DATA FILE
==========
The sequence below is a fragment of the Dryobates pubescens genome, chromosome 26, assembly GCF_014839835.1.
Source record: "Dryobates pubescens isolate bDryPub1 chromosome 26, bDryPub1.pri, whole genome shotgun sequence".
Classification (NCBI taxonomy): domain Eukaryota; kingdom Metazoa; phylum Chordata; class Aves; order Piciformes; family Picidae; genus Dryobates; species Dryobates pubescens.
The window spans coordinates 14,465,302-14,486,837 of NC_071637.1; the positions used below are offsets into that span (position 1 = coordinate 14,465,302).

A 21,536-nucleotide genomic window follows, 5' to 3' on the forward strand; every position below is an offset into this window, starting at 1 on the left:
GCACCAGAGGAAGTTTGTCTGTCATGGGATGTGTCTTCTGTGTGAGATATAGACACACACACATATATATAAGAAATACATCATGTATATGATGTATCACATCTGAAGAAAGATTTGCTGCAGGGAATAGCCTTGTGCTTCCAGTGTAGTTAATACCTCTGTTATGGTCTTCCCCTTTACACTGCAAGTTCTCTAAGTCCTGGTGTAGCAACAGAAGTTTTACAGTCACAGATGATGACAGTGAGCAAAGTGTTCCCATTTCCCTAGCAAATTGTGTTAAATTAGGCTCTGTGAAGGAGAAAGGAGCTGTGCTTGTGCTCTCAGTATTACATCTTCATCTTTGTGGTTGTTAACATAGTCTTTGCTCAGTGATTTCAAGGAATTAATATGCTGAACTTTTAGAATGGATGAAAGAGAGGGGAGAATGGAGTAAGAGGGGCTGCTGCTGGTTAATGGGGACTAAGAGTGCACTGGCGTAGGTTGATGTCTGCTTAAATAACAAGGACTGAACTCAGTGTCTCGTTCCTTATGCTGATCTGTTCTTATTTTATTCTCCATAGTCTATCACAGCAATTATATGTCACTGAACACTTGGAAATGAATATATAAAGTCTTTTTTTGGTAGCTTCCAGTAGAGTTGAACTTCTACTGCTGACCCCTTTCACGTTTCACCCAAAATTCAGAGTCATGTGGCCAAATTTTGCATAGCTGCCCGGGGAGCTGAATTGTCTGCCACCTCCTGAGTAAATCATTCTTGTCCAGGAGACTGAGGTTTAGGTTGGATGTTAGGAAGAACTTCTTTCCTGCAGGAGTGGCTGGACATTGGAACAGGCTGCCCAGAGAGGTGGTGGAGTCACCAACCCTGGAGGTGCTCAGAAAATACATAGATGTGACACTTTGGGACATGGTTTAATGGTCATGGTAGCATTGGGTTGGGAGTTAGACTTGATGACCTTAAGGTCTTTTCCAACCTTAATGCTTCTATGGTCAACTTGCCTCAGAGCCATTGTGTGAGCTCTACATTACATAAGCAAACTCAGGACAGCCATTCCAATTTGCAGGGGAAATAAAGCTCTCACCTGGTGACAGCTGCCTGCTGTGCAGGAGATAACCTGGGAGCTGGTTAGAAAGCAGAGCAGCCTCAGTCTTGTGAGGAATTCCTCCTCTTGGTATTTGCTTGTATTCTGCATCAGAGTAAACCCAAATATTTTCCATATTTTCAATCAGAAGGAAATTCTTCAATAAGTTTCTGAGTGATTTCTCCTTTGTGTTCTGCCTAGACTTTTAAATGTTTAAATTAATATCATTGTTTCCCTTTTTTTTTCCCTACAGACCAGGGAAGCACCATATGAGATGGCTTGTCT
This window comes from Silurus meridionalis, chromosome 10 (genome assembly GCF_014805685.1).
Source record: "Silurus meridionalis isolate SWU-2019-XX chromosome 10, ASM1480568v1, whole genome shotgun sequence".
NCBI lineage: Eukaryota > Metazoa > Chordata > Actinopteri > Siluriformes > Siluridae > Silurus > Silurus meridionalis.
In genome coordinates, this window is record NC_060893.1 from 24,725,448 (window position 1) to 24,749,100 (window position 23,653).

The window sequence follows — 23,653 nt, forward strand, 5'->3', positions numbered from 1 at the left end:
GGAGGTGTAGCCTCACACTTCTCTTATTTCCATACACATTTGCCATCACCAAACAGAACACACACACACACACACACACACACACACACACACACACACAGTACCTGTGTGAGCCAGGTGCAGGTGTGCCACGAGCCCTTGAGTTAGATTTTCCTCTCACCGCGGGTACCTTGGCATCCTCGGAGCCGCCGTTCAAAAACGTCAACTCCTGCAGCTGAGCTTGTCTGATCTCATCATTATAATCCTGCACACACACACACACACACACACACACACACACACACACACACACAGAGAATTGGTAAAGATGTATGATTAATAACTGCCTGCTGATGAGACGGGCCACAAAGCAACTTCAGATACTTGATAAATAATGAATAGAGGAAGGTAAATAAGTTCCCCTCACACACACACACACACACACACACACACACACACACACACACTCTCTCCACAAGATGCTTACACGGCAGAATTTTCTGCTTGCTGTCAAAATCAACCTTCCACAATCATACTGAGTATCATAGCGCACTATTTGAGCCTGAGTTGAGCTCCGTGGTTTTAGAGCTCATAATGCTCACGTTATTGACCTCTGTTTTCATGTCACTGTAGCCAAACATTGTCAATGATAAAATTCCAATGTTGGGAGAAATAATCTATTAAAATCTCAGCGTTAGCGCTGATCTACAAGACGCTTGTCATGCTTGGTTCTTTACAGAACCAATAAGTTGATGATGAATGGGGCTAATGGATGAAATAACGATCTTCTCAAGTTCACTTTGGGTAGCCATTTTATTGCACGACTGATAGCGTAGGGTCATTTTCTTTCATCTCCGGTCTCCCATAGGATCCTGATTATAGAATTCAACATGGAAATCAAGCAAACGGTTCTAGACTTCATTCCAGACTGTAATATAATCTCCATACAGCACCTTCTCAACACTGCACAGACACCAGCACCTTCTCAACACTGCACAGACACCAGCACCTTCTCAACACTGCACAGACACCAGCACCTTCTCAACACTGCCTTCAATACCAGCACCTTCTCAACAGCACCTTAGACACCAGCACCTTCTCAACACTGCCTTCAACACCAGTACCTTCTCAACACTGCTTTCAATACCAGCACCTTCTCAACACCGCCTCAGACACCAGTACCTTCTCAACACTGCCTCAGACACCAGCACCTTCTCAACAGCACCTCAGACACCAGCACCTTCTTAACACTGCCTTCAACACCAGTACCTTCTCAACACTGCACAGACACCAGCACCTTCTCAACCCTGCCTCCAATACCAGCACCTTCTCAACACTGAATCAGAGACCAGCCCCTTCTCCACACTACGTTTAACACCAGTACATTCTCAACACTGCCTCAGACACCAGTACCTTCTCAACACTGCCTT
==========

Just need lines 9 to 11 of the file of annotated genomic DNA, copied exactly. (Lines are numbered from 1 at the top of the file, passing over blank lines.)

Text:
NCBI lineage: Eukaryota > Metazoa > Chordata > Actinopteri > Siluriformes > Siluridae > Silurus > Silurus meridionalis.
In genome coordinates, this window is record NC_060893.1 from 24,725,448 (window position 1) to 24,749,100 (window position 23,653).

The window sequence follows — 23,653 nt, forward strand, 5'->3', positions numbered from 1 at the left end: